Accessing climate finance strengthens national Public Finance Management systems
By GEORGINA KEKEA, Barava FM/Freelance Journalist, Solomon Islands.
June 26, 2019, Sigatoka, Fiji – The process needed to access the Green Climate Fund (GCF) is said to improve the quality of internal processes and procedures in governments’ Public Financial Management (PFM) systems.
In a meeting for regional participants on ‘climate change and disaster risk finance’ it was highlighted that processes set by donor agencies to access GCF funding have really pushed countries to work on strengthening their financial systems.
Speaking to the media in a briefing, Mr. Ray Bojczuk of the Department of Foreign Affairs and Trade (DFAT) of the Government of Australia, says there are array of funds available for Pacific countries to access, however, “we need to make sure the systems and processes are there for governments to be able to take that money and use it effectively and efficiently.”
Mr. Bojczuk said that having access to climate finance means a coordinated and accountable system in place is important. He added that by having these kinds of finance accreditation programs strengthens the ability of governments to be able to manage their money more efficiently and effectively in the long term.
Ms. Susan Sulu of the Pacific Islands Forum Secretariat (PIFS) said whilst there are challenges in getting accreditation to gain direct access to these funds, there are also bonuses for governments added, particularly for enhancing their PFM systems which governments are working hard to ensure a robust system is in place.
Ms. Sulu said governments need to have ownership and leadership in these processes which is very important for countries, adding that while the process to access climate finance might be tedious for Pacific countries, it had however enabled governments to strengthen PFM systems which is good for the country and the partner relationships they have with donor partners.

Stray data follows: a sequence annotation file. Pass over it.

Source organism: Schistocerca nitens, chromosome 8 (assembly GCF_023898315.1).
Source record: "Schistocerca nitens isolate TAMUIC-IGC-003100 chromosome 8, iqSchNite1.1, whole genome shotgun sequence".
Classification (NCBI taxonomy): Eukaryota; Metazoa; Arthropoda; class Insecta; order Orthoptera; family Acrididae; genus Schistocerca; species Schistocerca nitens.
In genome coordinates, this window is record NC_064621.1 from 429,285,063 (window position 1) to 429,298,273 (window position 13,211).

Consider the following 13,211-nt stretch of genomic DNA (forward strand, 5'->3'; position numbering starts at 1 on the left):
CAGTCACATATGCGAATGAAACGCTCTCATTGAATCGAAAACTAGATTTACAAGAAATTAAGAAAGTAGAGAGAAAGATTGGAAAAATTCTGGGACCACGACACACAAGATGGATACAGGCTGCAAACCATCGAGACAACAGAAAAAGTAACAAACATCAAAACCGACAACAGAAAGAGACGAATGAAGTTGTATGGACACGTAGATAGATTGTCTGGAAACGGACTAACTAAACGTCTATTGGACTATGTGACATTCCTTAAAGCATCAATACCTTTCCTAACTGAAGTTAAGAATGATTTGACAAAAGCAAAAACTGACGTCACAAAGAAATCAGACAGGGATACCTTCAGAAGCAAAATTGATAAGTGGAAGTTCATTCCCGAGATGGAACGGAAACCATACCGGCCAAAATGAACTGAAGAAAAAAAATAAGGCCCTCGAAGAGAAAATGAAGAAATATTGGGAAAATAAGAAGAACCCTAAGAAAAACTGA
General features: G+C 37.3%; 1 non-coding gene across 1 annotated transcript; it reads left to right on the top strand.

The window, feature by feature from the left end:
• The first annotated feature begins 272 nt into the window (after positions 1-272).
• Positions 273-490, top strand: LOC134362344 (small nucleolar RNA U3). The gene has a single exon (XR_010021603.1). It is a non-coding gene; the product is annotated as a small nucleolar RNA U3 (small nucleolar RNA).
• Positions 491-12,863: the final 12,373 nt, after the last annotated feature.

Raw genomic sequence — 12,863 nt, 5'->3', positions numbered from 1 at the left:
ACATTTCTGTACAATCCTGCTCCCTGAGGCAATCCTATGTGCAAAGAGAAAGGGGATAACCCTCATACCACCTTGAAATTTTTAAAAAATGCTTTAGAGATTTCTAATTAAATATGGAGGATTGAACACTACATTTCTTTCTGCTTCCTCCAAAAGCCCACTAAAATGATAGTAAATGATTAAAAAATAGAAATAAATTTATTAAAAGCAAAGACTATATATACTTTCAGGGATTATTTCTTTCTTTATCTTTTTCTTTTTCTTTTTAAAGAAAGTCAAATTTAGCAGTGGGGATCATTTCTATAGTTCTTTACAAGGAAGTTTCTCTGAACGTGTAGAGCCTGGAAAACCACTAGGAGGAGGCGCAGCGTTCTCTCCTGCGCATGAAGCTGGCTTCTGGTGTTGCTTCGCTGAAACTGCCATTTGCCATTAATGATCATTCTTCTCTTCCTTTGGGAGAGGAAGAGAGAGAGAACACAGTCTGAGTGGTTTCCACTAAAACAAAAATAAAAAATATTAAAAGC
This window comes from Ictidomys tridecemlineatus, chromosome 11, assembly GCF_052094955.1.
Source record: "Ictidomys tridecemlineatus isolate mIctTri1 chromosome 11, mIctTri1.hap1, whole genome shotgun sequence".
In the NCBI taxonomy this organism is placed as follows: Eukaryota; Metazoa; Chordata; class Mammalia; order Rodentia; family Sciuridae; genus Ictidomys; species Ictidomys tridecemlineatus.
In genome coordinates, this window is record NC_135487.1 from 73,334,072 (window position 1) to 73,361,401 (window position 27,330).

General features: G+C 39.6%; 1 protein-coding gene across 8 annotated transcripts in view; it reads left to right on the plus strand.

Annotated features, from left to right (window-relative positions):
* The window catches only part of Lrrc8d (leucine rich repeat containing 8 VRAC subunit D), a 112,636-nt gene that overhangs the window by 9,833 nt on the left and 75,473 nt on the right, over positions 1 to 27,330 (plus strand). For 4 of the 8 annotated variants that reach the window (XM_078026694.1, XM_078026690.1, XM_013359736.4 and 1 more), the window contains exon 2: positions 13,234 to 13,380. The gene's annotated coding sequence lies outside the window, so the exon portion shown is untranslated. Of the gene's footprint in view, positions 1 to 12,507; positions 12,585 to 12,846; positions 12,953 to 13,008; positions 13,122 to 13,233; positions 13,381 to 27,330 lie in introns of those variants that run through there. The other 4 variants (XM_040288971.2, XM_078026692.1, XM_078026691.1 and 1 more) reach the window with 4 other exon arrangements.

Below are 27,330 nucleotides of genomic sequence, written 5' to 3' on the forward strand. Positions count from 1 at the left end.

“Public Financial Management is a big criterion and the robustness of our PFM system gives credibility and trust for our partners to use our national systems,” Ms. Sulu said.
Currently most Pacific island countries are implementing reforms to address weakness in their PFM systems with financial and technical support from regional organisations and development partners.
The meeting in Sigatoka this week aims to assist Pacific country representatives to support each other by sharing experiences of accessing climate finance and strengthening their PFM systems.
The meeting is jointly organised by the Pacific Community (SPC) through its Institutional Strengthening for Pacific Island countries to Adapt to Climate Change (ISACC) project, Pacific Islands Forum Secretariat (PIFS), Secretariat of the Pacific Regional Environment Programme (SPREP), the Deutsche Gesellschaft fur International Zusammenarbeit (GIZ) and the Griffith University, with support from the United States Agency for International Development (USAID) and the Department for Foreign Affairs and Trade (DFAT), Australia.
Participants to the meeting includes government officials from The Cook Islands, Federated States of Micronesia, Fiji, Kiribati, Palau, Papua New Guinea, Republic of Marshall Islands, Samoa, Solomon Islands, Tuvalu, Tonga and Vanuatu.
Ms Georgina Kekea’s attendance at the Regional Climate and Disaster Risk Finance meetings was facilitated by Pacific iCLIM: Supporting the Regional Management of Climate Change Information in the Pacific and the Institutional Strengthening for Pacific island countries to Adapt to Climate Change (ISAAC) projects. The Regional Climate and Disaster Risk Finance meetings and media training held from 25 – 27 June 2019 in Sigatoka, Fiji is supported by the SPC, PIFS, SPREP, GIZ, USAID and Australian Department for Foreign Affairs & Trade.